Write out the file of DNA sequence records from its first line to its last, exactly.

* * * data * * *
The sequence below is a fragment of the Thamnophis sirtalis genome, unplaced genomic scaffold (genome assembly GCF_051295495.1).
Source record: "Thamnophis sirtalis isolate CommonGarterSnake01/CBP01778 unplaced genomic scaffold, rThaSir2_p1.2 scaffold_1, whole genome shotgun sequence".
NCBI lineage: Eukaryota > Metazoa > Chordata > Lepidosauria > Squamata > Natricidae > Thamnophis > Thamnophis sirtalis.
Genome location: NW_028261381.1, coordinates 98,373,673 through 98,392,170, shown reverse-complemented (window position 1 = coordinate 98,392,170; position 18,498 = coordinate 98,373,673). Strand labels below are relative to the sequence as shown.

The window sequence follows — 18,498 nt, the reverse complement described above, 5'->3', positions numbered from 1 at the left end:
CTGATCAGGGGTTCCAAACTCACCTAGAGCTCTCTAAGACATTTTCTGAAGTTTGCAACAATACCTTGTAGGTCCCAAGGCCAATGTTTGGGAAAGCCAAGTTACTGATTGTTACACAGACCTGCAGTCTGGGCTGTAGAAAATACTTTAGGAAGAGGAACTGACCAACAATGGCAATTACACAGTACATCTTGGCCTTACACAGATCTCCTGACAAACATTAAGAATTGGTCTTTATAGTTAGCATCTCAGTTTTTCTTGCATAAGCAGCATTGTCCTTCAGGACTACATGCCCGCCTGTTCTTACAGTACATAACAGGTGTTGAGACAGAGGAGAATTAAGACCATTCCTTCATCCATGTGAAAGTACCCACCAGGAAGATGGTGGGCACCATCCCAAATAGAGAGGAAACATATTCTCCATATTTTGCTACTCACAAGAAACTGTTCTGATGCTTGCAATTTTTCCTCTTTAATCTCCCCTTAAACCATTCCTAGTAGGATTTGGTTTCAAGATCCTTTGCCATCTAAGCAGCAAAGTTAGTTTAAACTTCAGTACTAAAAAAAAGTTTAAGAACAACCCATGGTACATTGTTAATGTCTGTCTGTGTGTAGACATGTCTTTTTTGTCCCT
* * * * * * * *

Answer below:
The sequence below is a fragment of the Thamnophis sirtalis genome, unplaced genomic scaffold (genome assembly GCF_051295495.1).
Source record: "Thamnophis sirtalis isolate CommonGarterSnake01/CBP01778 unplaced genomic scaffold, rThaSir2_p1.2 scaffold_1, whole genome shotgun sequence".
NCBI lineage: Eukaryota > Metazoa > Chordata > Lepidosauria > Squamata > Natricidae > Thamnophis > Thamnophis sirtalis.
Genome location: NW_028261381.1, coordinates 98,373,673 through 98,392,170, shown reverse-complemented (window position 1 = coordinate 98,392,170; position 18,498 = coordinate 98,373,673). Strand labels below are relative to the sequence as shown.

The window sequence follows — 18,498 nt, the reverse complement described above, 5'->3', positions numbered from 1 at the left end:
CTGATCAGGGGTTCCAAACTCACCTAGAGCTCTCTAAGACATTTTCTGAAGTTTGCAACAATACCTTGTAGGTCCCAAGGCCAATGTTTGGGAAAGCCAAGTTACTGATTGTTACACAGACCTGCAGTCTGGGCTGTAGAAAATACTTTAGGAAGAGGAACTGACCAACAATGGCAATTACACAGTACATCTTGGCCTTACACAGATCTCCTGACAAACATTAAGAATTGGTCTTTATAGTTAGCATCTCAGTTTTTCTTGCATAAGCAGCATTGTCCTTCAGGACTACATGCCCGCCTGTTCTTACAGTACATAACAGGTGTTGAGACAGAGGAGAATTAAGACCATTCCTTCATCCATGTGAAAGTACCCACCAGGAAGATGGTGGGCACCATCCCAAATAGAGAGGAAACATATTCTCCATATTTTGCTACTCACAAGAAACTGTTCTGATGCTTGCAATTTTTCCTCTTTAATCTCCCCTTAAACCATTCCTAGTAGGATTTGGTTTCAAGATCCTTTGCCATCTAAGCAGCAAAGTTAGTTTAAACTTCAGTACTAAAAAAAAGTTTAAGAACAACCCATGGTACATTGTTAATGTCTGTCTGTGTGTAGACATGTCTTTTTTGTCCCT